A month of mayhem

The summer-blockbuster season kicks off with a big, noisy June

<i>The Purge</i>

The Purge

Apparently the new Hollywood paradigm is to quit making movies for less than $100 million. So, this summer promises some serious smackdowns between studios as they put all their money on one contender. The downside of all this is, of course, that stories takes a backseat to spectacle. And the five weekends this June start off the season with very little in the way of actors talking on screen. But whatever—bring on your big, dumb fun, Hollywood. But please don’t forget the fun.

This first weekend of June sees Hollywood giving M. Night Shyamalan yet another chance, this time with his post-post-apocalyptic After Earth. Will Smith and son Jaden get to work out some father-son issues after their spacecraft crashes on Earth a thousand years after humanity sailed off into space to despoil other planets. And apparently there are lots of giant mutant creatures waiting to make their odyssey spectacular.

The Smiths are up against Jesse Eisenberg and Woody Harrelson trying to atone for the awfulness of Zombieland with Now You See Me, playing two-quarters of a quartet of Vegas magicians that uses its stage act to pull Robin Hood-style heists while Mark Ruffalo and Morgan Freeman try to take them down. It’s directed by the dude who brought us Clash of the Titans and written by the team behind Super Mario Bros., so there might be some stoopid, flashy fun to be found.

The following week sees The Purge (with Ethan Hawke) taking the home-invasion theme of 2008’s The Strangers and bumping the mayhem quotient up to apocalyptic levels by presenting us with an allegorical version of ’Murica, where in order to maintain utopia we get one night a year of dystopia when everyone cuts loose with their simmering sociopathy and kills each other with no consequences. Produced by Michael Bay. ’Nuff said.

The same weekend, we also get Vince Vaughan and Owen Wilson as a couple of oldsters competing against tech-savvy millennials at Google in the The Internship, plus an update of Much Ado About Nothing by Joss Whedon. I suppose if there’s one dude floating around who can sell Shakespeare to a mass audience, it’s Whedon, the whiz behind a little film from last summer called The Avengers and a string of cult-fanatical TV shows—Buffy, Firefly, et al.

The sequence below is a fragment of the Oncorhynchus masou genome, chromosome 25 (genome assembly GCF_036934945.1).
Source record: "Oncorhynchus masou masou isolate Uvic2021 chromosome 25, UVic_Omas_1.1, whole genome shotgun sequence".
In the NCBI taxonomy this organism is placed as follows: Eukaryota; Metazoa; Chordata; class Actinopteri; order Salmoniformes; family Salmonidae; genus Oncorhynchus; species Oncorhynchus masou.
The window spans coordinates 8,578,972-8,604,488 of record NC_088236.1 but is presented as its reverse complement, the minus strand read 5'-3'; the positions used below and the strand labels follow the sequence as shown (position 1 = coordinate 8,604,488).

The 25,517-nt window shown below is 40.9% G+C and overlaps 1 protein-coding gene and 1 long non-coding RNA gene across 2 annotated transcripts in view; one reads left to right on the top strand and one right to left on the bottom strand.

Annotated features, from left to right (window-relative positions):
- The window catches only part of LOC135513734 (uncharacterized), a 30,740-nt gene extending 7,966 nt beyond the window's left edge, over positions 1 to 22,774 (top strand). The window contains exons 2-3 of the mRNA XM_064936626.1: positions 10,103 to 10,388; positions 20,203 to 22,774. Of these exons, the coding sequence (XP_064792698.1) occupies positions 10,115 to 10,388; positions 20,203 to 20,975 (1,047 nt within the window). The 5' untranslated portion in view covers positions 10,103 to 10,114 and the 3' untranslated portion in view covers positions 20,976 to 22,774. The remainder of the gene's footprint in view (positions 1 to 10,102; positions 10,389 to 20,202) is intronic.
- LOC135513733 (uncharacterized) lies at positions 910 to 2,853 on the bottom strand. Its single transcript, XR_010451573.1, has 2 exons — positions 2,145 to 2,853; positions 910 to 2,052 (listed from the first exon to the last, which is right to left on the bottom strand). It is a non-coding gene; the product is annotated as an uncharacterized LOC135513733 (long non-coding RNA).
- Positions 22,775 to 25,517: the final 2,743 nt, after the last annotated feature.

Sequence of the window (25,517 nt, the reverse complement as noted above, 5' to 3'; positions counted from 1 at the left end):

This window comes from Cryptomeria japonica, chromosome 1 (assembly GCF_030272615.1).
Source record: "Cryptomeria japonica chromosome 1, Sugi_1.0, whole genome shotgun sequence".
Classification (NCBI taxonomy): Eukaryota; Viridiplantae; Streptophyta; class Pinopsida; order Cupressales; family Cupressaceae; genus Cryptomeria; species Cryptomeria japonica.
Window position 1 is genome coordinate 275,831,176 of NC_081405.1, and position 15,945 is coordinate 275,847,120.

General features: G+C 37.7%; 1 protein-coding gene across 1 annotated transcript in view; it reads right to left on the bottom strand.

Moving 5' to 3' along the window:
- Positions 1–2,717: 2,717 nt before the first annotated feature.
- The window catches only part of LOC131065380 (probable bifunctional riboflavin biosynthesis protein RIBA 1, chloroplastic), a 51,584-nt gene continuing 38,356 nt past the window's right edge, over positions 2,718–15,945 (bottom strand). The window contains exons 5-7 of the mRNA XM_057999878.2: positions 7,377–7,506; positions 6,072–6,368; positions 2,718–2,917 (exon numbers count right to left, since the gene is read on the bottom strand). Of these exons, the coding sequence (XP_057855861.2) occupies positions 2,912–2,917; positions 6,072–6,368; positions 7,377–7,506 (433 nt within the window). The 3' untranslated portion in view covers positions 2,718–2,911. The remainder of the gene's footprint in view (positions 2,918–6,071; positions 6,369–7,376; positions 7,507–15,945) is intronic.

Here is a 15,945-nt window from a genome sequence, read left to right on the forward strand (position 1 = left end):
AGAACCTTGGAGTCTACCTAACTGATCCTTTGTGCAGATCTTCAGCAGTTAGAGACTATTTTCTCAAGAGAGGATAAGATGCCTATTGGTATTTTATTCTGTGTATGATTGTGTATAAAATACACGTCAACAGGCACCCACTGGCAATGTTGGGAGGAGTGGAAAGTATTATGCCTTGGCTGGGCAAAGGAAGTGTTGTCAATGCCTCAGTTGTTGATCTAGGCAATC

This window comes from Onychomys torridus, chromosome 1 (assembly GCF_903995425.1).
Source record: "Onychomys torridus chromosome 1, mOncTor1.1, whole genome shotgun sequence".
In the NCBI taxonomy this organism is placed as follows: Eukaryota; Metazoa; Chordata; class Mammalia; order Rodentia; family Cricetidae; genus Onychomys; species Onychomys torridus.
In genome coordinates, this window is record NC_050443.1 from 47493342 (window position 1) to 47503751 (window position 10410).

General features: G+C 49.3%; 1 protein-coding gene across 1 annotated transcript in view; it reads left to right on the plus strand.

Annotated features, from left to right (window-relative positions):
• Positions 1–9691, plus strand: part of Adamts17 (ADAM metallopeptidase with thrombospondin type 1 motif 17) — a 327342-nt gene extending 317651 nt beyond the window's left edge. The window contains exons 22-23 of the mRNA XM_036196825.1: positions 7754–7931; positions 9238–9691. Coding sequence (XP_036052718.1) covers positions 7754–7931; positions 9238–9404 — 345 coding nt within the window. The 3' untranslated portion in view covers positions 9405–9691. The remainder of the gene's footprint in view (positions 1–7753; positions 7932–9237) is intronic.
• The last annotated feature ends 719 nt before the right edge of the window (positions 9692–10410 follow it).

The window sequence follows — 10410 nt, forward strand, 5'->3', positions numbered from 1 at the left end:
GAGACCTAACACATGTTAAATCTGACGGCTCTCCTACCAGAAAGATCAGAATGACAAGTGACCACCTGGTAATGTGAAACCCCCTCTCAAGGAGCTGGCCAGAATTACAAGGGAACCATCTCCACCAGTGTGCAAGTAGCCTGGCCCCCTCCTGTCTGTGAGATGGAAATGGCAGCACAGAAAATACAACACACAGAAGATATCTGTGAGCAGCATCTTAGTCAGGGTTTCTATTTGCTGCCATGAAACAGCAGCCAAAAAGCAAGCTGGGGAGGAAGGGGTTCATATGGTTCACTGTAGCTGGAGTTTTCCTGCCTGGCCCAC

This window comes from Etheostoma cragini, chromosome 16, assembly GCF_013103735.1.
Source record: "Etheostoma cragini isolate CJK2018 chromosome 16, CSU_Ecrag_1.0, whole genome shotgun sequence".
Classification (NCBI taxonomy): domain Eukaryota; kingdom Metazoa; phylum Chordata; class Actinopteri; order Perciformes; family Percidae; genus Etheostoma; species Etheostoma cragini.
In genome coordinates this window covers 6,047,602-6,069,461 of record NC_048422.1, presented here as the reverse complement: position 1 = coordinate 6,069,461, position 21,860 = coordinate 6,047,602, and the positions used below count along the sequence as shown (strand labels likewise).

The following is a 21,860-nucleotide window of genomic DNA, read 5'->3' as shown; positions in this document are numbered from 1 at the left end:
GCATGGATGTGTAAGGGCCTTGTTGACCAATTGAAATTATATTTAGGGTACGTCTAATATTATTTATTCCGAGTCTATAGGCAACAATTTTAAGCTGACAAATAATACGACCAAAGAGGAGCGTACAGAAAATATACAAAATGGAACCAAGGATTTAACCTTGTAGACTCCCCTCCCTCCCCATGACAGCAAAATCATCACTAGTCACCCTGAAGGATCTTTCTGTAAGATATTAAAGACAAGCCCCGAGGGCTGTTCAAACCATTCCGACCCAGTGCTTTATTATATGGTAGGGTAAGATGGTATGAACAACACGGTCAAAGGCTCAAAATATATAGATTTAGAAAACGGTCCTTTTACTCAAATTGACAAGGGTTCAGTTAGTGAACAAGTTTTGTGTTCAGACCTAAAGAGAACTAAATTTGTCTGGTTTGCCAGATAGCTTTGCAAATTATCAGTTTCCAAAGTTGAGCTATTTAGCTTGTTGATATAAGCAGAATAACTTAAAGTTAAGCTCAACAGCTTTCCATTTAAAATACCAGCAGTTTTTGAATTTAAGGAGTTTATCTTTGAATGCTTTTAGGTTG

In the middle of June, civilization as we know it gets a last call with This is the End. Seth Rogen and Evan Goldberg get all their Hollywood friends together and make a disaster movie that promises us that they’ll kill off the Judd Apatow posse (playing themselves) in horrible ways. While the idea of watching Rogan, Michael Cera, James Franco and Jonah Hill die horribly has tremendous potential, I’m more excited about August’s The World’s End from the Shaun of the Dead/Hot Fuzz team. I’m guessing, though, that it won’t stand a chance against the yet-another reboot of the Man of Steel. I’ve enjoyed most of Zack Snyder’s work, and I’m hoping he can take the goody-goody ethos of Superman and darken it down all gritty-like.

Later in the month, we’re invited to Monsters University, Pixar’s sequel to Monsters, Inc., which will probably obliterate its competition for the week: World War Z. The in-name-only adaptation of Max Brooks’ popular zombie allegory (starring Brad Pitt) is Hollywood’s first blockbuster attempt at cashing in on the zombie craze. If approached as having absolutely nothing to do with the novel, it might stand as its own entity.

The end of June sees table scraps tossed into the multiplex with Roland Emmerich’s take on the Oval Office under fire with White House Down. On the heels of the similarly bent Olympus Has Fallen, released just three months ago, it doesn’t look promising. But it’s not as despairing as the Sandra Bullock/ Melissa McCarthy vehicle, The Heat. I’m not gonna think on this one any further, since I’ve heard the feds have replaced waterboarding in favor of using the trailer for this thing during Gitmo interrogations.

Of course, there are more mega-budgets rumbling throughout the rest of the season (e.g. The Lone Ranger and Wolverine in July), but aside from the aforementioned The World’s End (August 23) and Guillermo del Toro’s robots vs. giant monsters smashing up the Pacific Rim (July 12), there appears to be very little noise worth sitting through.